The two snowboarders talk about snow conditions and route selection as they drop in, one at a time. Gusting wind is blowing snow across the ridge as they wind between reefy rocks.
“Avalanche!” yells Tyler DeWitt as he cranks to a stop below his friend Evan Hannibal.
The two watch the slide — captured on video by Hannibal’s helmet camera — grow from a small slough of wind-deposited snow into a deep avalanche that buries the service road above the west portal of the Eisenhower-Johnson tunnels with 20 feet of snow.
“F***, dude that is what I was worried about,” Hannibal says.
“F***, dude that is not good,” DeWitt says.
“I really hope nobody was on that road,” Hannibal says.
After negotiating a safe descent, the veteran backcountry travelers call 911 to report the avalanche. There was no one on the road and no one was injured by the slide. They talk with police and avalanche investigators from the Colorado Avalanche Information Center. Hannibal gives the researchers his video, which they use to craft a report that details the specifics of the avalanche. Those avalanche center reports, like hundreds before them, help other backcountry travelers learn from previous incidents and possibly glean insights into the capricious nature of avalanches.
And this time, for the first time ever in Colorado, the statements and video given by Hannibal and DeWitt are the basis of criminal charges filed by a prosecutor who is seeking $168,000 from the snowboarders to pay for an avalanche mitigation device destroyed in the March 25 slide.
“We called the authorities in on ourselves. We handled it in a professional manner and tried to be as professional as we could be when a mistake was made,” said Hannibal, a 26-year-old emergency medical technician in Vail who has been snowboarding in Colorado’s backcountry for more than a decade. “I think the backcountry community should be worried about the repercussions here when you report an avalanche and tell the truth and get charged with a crime.”
Boarders charged with reckless endangerment
The avalanche below the Continental Divide barreled down a chute directly above Interstate 70. It started small — 4- to 6-inches deep — and then stepped down to deeper, weaker layers in the snowpack, eventually scouring the ground. More than 400 feet of the Loop Road above the west portal of the tunnels was buried.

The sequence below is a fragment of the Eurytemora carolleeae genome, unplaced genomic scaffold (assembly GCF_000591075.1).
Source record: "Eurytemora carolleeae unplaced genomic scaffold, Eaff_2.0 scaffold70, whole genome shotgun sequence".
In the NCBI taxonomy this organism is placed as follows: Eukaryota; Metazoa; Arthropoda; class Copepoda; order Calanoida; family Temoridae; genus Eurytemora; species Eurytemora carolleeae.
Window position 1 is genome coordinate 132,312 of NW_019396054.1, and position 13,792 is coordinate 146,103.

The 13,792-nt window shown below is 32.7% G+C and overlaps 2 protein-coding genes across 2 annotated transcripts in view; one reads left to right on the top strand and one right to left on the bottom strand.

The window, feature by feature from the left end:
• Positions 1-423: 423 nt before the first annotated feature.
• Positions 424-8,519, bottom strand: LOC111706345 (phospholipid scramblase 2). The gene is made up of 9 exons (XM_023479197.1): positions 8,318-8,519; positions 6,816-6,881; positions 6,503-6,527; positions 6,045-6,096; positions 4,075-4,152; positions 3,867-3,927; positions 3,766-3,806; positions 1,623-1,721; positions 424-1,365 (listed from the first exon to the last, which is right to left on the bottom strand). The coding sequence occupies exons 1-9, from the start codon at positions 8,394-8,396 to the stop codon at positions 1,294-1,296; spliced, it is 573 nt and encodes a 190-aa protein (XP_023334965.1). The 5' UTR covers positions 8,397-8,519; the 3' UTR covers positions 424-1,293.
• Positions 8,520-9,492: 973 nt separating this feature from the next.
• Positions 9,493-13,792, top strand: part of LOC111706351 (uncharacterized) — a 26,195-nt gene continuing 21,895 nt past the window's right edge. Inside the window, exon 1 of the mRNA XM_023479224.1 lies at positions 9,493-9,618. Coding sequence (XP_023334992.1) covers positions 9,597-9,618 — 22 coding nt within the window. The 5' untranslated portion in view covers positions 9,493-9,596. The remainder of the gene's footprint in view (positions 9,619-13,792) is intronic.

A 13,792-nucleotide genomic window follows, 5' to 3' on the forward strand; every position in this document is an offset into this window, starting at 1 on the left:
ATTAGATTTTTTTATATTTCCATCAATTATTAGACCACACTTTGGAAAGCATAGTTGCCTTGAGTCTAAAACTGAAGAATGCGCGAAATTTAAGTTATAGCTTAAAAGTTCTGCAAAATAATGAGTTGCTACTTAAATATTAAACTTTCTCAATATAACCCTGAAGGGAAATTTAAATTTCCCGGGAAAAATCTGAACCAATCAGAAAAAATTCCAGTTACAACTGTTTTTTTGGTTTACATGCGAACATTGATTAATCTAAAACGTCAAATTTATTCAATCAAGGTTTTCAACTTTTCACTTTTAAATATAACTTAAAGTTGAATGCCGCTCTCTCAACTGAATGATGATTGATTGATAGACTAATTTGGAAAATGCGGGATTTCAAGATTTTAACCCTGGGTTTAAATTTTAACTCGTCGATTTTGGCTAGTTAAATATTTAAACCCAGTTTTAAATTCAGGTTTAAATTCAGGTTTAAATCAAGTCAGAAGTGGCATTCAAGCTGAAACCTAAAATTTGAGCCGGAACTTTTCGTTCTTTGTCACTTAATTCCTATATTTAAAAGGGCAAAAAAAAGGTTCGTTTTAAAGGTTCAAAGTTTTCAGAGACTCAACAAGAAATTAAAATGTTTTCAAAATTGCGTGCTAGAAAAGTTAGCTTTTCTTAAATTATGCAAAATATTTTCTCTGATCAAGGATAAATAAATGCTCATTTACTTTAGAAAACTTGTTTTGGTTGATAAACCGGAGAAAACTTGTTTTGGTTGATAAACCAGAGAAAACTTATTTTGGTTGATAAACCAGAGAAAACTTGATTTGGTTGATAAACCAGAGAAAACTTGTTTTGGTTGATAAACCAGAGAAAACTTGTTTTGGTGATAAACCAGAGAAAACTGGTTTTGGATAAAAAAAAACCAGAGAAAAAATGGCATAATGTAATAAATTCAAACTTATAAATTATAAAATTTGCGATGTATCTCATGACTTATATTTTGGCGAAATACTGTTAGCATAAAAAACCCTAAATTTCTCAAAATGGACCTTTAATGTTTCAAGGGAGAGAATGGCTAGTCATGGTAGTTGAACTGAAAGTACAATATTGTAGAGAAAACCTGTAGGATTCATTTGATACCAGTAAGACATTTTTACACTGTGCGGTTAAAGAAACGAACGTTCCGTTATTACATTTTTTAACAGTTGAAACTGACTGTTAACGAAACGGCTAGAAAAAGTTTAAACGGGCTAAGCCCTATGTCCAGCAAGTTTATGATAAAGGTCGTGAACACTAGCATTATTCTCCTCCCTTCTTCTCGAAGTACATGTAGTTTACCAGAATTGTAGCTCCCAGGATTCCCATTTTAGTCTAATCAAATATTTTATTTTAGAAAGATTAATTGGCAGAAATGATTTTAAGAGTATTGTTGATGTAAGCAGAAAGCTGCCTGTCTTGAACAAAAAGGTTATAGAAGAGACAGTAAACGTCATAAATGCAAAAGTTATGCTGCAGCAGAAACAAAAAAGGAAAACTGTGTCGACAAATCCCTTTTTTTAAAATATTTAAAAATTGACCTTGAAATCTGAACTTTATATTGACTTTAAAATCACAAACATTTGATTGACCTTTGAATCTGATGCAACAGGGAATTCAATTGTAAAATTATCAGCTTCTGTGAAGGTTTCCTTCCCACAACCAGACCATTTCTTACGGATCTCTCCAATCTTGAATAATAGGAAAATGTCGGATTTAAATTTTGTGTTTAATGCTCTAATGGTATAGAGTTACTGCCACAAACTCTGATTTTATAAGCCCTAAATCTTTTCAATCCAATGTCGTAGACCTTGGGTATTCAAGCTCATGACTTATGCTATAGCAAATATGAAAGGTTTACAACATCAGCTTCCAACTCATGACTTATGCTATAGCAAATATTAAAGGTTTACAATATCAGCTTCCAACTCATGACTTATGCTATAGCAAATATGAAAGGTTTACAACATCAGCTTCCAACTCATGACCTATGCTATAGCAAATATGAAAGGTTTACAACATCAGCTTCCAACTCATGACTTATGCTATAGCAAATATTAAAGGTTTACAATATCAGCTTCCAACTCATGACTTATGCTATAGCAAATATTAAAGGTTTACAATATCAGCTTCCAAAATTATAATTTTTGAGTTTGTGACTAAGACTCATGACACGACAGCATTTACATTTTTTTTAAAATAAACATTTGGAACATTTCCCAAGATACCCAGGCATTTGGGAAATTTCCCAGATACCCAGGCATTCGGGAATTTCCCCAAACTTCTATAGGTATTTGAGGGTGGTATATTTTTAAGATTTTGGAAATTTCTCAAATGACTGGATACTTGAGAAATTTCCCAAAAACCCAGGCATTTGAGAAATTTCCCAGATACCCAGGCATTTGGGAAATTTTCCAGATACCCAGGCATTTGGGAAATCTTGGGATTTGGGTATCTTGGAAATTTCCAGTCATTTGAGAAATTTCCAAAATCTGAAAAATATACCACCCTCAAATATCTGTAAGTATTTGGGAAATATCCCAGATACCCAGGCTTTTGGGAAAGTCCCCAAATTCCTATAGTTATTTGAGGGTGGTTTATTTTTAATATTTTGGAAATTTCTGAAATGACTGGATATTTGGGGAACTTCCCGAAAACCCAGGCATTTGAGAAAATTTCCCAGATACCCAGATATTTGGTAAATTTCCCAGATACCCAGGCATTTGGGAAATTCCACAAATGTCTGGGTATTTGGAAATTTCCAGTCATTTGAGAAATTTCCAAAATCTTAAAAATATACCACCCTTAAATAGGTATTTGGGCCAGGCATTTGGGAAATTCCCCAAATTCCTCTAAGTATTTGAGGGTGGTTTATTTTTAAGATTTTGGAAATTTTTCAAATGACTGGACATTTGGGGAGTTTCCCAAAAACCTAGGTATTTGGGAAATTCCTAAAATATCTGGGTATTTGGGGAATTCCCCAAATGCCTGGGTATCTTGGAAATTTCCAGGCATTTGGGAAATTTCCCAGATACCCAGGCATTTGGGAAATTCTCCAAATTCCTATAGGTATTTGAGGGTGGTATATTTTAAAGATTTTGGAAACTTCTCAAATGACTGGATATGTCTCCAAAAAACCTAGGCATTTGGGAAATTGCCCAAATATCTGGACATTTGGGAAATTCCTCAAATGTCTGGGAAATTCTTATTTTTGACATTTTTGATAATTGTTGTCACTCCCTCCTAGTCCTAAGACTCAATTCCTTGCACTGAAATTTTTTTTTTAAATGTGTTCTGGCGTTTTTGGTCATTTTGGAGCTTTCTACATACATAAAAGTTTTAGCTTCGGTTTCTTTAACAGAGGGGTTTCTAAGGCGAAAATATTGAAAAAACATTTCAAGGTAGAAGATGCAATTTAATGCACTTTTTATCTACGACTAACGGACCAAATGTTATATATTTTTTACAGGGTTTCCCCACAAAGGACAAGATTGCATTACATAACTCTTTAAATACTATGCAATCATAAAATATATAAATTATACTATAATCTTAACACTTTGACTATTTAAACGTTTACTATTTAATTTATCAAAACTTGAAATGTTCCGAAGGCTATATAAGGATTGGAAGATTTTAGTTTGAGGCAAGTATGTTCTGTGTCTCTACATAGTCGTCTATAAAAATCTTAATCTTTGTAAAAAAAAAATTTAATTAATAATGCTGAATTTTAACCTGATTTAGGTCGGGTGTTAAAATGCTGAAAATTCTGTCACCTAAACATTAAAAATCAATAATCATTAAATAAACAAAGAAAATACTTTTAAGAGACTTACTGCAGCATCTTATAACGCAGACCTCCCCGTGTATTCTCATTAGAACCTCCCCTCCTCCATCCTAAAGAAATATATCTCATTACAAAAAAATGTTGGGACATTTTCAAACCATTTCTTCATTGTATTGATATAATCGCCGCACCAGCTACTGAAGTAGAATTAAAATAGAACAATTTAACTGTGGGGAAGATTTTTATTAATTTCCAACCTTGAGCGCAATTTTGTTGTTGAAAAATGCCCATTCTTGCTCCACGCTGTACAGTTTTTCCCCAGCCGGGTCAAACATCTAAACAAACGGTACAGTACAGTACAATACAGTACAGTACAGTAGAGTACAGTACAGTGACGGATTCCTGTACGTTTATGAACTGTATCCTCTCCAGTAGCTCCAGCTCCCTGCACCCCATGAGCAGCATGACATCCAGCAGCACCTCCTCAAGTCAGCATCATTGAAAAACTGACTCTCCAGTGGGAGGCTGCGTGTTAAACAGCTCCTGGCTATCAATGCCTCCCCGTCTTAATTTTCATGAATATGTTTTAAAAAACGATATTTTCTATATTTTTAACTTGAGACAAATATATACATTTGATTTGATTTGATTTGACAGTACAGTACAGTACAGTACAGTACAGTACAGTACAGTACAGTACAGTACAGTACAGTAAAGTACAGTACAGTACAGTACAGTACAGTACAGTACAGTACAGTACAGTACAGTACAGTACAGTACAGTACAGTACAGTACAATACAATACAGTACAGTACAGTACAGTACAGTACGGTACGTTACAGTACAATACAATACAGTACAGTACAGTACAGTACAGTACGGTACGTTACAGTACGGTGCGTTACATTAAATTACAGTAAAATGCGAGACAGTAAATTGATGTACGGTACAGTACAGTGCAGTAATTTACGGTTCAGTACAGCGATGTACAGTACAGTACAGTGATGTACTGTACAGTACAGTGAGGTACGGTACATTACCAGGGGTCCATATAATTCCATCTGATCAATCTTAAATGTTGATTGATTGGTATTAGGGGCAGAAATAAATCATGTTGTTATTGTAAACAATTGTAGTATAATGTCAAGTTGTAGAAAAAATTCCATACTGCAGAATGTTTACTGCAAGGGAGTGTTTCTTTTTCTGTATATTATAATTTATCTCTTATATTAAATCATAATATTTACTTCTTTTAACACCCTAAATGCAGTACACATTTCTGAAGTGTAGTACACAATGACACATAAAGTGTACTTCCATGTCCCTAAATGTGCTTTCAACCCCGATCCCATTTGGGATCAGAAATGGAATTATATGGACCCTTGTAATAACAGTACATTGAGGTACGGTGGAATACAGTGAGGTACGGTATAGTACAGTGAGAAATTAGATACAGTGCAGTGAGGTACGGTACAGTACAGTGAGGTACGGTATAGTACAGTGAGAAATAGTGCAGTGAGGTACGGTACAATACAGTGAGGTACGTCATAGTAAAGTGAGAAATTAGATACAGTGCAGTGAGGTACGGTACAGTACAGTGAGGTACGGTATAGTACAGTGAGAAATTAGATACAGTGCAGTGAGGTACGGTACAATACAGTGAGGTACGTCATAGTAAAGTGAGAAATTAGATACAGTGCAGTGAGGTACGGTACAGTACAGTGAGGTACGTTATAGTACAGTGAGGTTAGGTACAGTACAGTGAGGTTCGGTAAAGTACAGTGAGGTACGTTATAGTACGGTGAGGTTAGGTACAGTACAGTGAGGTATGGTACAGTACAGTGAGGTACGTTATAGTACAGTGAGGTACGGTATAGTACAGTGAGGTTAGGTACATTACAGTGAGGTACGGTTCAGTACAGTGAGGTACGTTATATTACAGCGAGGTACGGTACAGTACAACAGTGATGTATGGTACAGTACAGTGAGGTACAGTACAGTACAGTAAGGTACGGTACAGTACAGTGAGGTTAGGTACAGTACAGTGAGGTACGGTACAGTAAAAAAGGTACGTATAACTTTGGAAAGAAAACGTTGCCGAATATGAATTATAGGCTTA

Bruce Brown, the district attorney for Colorado’s 5th Judicial District, said he studied the video of the accident. He points out that the two snowboarders were aware of the risk of an avalanche and discussed how to avoid that risk.
“We charged them with reckless endangerment because it was foreseeable they were putting other people at risk of serious bodily injury in that they recognized the potential for a slide and they could obviously see, right below their skis, I-70, where 100,000 cars go by each week,” Brown said. “They knew if there was a slide, it could end up on the roadway, endangering the traveling public.”
DeWitt and Hannibal had all the avalanche equipment needed for rescue and the video shows them practicing safety protocol — discussing safe routes, noting hazards, moving one-at-a-time and stopping in safe zones — as they navigated through avalanche terrain. DeWitt had been riding different chutes in the area the weeks prior, with no incident. The chute the two chose to descend on March 25 had two remote controlled O’bellx avalanche mitigation cannons, which the Colorado Department of Transportation installed in the fall of 2018 to bring down smaller avalanches to minimize the chance of a larger slide burying the interstate.
“The riders assumed that the avalanche mitigation to protect the tunnel infrastructure decreased the avalanche hazard on the slope,” the CAIC report on the avalanche reads, also noting the difference between avalanche mitigation to protect infrastructure, which reduces the potential for large slides, and mitigation at ski areas, which reduces the potential for small, human-triggered slides. “Backcountry travelers who are unaware of the differences often overestimate the hazard reduction from an infrastructure mitigation program.”
The Colorado Department of Transportation, which spent $371,000 in 2018 installing three remote control avalanche mitigation systems above I-70 around the Eisenhower-Johnson Memorial Tunnels and another on Berthoud Pass, had never lost an O’bellx or Gazex avalanche device in a slide.
The agency and the Colorado Avalanche Information Center use more than a dozen of the remote controlled systems on Loveland and Berthoud passes to reduce avalanche hazards above U.S. 6 and U.S. 40. CDOT has not replaced the O’bellx unit lost in the March avalanche. An agency spokeswoman said CDOT is looking at “alternative plans to ensure the slide path is safe” throughout the 2020-21 season.
Trial date will be set later this month
Hannibal said he and DeWitt spent the entire climb up from the parking lot near the west portal of the tunnels studying the terrain and analyzing avalanche activity in the area. They only saw small releases of new snow.
“Our concern was definitely not reading into an avalanche of that size,” he said. “We were expecting light stuff, like the rest of the chutes we had seen.”
Hannibal said his worst-case-scenario concern was an avalanche that might hit the Loop Road, which is used by service and emergency vehicles and not open to the public.